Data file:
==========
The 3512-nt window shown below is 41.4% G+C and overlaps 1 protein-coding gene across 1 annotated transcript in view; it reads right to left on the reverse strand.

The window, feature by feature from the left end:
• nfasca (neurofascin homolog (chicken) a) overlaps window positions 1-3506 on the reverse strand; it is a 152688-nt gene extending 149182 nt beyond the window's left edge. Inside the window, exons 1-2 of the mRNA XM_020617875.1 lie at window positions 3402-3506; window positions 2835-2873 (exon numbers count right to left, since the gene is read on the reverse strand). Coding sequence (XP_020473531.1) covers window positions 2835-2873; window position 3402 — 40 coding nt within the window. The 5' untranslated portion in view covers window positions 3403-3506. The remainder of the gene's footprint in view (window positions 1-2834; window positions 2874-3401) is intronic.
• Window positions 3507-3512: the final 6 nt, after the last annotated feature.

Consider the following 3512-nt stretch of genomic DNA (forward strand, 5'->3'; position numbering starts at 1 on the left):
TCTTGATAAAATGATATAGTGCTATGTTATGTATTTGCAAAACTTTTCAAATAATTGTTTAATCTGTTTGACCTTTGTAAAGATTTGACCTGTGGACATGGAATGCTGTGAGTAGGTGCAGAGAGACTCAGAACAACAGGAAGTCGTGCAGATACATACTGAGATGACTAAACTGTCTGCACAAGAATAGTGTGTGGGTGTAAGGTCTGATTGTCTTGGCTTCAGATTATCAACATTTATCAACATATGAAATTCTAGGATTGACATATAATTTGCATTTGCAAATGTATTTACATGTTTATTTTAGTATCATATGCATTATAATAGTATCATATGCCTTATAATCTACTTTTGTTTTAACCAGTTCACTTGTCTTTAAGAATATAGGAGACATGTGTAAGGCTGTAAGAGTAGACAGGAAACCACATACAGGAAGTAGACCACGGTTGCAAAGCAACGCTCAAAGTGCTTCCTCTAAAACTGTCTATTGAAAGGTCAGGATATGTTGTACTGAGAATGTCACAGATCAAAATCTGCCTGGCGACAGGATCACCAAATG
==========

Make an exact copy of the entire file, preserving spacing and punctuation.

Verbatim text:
The 3512-nt window shown below is 41.4% G+C and overlaps 1 protein-coding gene across 1 annotated transcript in view; it reads right to left on the reverse strand.

The window, feature by feature from the left end:
• nfasca (neurofascin homolog (chicken) a) overlaps window positions 1-3506 on the reverse strand; it is a 152688-nt gene extending 149182 nt beyond the window's left edge. Inside the window, exons 1-2 of the mRNA XM_020617875.1 lie at window positions 3402-3506; window positions 2835-2873 (exon numbers count right to left, since the gene is read on the reverse strand). Coding sequence (XP_020473531.1) covers window positions 2835-2873; window position 3402 — 40 coding nt within the window. The 5' untranslated portion in view covers window positions 3403-3506. The remainder of the gene's footprint in view (window positions 1-2834; window positions 2874-3401) is intronic.
• Window positions 3507-3512: the final 6 nt, after the last annotated feature.

Consider the following 3512-nt stretch of genomic DNA (forward strand, 5'->3'; position numbering starts at 1 on the left):
TCTTGATAAAATGATATAGTGCTATGTTATGTATTTGCAAAACTTTTCAAATAATTGTTTAATCTGTTTGACCTTTGTAAAGATTTGACCTGTGGACATGGAATGCTGTGAGTAGGTGCAGAGAGACTCAGAACAACAGGAAGTCGTGCAGATACATACTGAGATGACTAAACTGTCTGCACAAGAATAGTGTGTGGGTGTAAGGTCTGATTGTCTTGGCTTCAGATTATCAACATTTATCAACATATGAAATTCTAGGATTGACATATAATTTGCATTTGCAAATGTATTTACATGTTTATTTTAGTATCATATGCATTATAATAGTATCATATGCCTTATAATCTACTTTTGTTTTAACCAGTTCACTTGTCTTTAAGAATATAGGAGACATGTGTAAGGCTGTAAGAGTAGACAGGAAACCACATACAGGAAGTAGACCACGGTTGCAAAGCAACGCTCAAAGTGCTTCCTCTAAAACTGTCTATTGAAAGGTCAGGATATGTTGTACTGAGAATGTCACAGATCAAAATCTGCCTGGCGACAGGATCACCAAATG